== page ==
The current charging infrastructure is not nearly in the state it needs to be to support the projections of 50% of all cars being EVs in the next ten years, but she maintains that charging station infrastructure is a work-in-progress across the globe: “Most countries are committed to building more charging stations.  This will go a long way toward helping to bring down charging anxiety relative to where it is now.”

Sun cites the European Union as an example. In Europe, there are currently about 400,000 fast charging stations compared to 47,000 in the US. The EU has committed to increasing that number to one million by 2025. In the US, the government has proposed federal minimum standards of at least four public charging ports every 50 miles along a highway with the goal of 500,000 charging stations across the country by 2030. “The proliferation of charging stations will give EV drivers the ability to charge their vehicles when they need to, greatly relieving charge anxiety,” states Sun.

“While the number of charging stations is certainly important, the time it takes to recharge is just as significant,” declares Sun. She predicts that EV architectures are evolving toward higher voltages, up to over 800 volts, to allow for much faster charging. These high voltages require the connections to be properly maintained to avoid issues, such as a possible loss of energy in the form of I2R losses, or worse, safety issues resulting from extremely high temperatures. Engineering new material surfaces, including new alloys and plastics, makes possible new connectivity solutions that address these safety concerns.  “New technologies in engineered surfaces and resins are making reliable, repeatable, high powered charging a reality.” Sun stresses that “reliability is so crucial in the case of the EV powertrain, with such huge amounts of power at play, quite contrary to the low voltage architectures of ICE vehicles.”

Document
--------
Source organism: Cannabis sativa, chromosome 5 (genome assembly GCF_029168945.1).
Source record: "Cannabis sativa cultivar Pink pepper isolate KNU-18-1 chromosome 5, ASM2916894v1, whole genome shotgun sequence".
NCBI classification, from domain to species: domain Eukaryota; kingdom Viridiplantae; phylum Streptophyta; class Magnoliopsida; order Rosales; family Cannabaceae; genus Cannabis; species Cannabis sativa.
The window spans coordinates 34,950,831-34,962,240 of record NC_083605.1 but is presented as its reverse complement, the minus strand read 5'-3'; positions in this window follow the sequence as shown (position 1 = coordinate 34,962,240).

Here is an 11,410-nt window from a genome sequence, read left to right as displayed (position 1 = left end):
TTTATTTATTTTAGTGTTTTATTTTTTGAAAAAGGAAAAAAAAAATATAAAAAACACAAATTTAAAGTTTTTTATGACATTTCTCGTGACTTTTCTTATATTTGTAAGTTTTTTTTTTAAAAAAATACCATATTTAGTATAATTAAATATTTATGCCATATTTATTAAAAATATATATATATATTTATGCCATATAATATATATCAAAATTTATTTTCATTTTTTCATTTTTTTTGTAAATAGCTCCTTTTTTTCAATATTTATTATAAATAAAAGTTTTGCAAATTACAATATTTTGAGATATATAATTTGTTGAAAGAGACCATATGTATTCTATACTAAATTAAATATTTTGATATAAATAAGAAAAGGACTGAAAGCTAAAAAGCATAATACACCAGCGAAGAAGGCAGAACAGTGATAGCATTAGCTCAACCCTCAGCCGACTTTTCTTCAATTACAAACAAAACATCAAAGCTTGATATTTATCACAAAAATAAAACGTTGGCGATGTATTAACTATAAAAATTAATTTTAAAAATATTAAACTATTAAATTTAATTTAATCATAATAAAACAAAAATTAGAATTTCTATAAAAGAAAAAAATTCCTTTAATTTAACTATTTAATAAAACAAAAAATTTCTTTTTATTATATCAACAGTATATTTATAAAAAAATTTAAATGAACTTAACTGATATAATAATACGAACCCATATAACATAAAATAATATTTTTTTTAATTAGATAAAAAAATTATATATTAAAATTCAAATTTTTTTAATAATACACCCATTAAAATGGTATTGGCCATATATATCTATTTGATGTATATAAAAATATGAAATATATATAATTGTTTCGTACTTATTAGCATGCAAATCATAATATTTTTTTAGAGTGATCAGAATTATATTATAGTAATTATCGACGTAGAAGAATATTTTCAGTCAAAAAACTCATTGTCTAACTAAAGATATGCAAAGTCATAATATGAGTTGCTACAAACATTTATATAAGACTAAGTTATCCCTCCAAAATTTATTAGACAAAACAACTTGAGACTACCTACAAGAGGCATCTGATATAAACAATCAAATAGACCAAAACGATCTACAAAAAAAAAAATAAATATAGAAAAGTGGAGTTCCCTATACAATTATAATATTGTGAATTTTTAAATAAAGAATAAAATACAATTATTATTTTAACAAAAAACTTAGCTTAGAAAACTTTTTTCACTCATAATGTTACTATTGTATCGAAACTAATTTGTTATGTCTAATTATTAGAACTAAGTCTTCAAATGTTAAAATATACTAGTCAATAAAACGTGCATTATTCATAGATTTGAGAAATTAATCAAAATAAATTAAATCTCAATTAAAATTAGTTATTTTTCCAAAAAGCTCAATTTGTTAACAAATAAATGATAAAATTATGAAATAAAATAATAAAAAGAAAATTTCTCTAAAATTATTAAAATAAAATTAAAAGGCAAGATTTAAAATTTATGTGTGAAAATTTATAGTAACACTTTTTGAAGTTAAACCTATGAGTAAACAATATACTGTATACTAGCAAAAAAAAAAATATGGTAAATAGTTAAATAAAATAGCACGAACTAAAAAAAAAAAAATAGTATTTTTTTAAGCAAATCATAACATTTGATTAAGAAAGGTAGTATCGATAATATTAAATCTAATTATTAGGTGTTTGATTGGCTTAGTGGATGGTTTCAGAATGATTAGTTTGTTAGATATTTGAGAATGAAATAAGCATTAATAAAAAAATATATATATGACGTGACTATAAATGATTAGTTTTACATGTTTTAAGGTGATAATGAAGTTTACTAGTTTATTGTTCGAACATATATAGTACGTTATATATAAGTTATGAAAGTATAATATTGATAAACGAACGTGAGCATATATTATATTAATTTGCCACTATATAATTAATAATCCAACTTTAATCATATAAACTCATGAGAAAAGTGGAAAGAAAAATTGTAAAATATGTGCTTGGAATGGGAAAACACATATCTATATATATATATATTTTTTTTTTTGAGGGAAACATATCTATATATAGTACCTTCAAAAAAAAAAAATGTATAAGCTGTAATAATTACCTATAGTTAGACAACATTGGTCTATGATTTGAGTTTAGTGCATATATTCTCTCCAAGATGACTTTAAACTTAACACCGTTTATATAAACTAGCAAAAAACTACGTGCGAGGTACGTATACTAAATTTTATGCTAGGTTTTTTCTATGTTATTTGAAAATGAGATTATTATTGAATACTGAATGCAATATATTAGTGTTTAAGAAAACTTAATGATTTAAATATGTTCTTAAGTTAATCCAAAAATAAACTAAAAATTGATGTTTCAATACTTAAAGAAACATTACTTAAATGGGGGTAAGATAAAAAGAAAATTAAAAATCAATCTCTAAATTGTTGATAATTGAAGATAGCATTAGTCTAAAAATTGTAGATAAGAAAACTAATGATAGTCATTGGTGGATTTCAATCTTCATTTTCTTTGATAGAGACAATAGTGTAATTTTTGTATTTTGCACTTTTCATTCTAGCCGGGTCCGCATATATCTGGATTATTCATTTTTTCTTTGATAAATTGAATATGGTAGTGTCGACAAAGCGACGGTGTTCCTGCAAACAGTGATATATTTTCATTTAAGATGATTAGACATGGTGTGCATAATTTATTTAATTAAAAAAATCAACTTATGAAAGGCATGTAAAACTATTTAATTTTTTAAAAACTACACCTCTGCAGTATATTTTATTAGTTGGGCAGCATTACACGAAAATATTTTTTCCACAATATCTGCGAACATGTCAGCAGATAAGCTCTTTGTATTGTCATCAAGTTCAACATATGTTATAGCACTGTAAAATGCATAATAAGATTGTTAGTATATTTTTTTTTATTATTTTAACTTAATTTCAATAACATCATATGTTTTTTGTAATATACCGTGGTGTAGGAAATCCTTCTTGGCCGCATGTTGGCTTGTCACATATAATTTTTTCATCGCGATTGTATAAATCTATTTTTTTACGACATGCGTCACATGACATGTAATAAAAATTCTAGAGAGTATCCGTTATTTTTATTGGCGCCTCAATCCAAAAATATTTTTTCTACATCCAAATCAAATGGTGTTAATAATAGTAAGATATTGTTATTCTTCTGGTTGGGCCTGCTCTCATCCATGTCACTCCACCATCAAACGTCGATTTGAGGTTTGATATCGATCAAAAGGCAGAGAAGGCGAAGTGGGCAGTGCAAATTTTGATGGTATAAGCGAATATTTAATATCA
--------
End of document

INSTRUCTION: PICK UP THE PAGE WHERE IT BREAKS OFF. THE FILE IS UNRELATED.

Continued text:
The current charging infrastructure is not nearly in the state it needs to be to support the projections of 50% of all cars being EVs in the next ten years